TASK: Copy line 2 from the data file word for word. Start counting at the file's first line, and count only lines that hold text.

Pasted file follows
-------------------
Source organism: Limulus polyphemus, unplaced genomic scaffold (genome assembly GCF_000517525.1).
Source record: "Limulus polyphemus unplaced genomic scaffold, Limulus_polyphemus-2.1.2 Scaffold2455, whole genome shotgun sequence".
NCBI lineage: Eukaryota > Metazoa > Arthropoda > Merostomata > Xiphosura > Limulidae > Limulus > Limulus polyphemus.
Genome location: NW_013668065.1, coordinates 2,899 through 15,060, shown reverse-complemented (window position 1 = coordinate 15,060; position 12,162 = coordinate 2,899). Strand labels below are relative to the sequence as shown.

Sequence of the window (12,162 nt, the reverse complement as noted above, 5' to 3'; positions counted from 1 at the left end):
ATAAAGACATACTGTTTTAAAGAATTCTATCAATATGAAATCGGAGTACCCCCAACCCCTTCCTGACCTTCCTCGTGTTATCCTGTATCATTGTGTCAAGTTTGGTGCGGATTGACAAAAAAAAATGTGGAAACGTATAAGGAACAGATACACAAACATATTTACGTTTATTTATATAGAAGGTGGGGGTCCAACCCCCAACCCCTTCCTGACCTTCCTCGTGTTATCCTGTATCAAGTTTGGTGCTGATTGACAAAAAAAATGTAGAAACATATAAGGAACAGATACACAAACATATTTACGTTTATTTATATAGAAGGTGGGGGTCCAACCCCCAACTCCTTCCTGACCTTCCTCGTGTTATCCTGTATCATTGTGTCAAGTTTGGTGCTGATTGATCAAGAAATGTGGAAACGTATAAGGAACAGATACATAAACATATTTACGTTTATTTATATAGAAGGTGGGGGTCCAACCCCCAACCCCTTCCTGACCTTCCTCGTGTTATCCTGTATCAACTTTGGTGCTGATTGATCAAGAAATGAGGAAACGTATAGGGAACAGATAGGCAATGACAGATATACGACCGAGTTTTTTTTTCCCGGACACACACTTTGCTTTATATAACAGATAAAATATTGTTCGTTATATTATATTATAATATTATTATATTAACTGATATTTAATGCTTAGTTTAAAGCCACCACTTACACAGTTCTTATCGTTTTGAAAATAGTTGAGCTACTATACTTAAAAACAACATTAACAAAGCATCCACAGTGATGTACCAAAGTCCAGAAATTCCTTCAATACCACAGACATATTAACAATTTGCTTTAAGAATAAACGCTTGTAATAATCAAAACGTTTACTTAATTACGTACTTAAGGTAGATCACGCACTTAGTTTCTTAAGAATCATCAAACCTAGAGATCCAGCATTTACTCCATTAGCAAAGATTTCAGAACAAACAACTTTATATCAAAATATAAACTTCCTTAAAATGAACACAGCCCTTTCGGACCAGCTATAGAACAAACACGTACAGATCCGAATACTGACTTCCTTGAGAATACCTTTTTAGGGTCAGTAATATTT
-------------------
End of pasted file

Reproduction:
Source record: "Limulus polyphemus unplaced genomic scaffold, Limulus_polyphemus-2.1.2 Scaffold2455, whole genome shotgun sequence".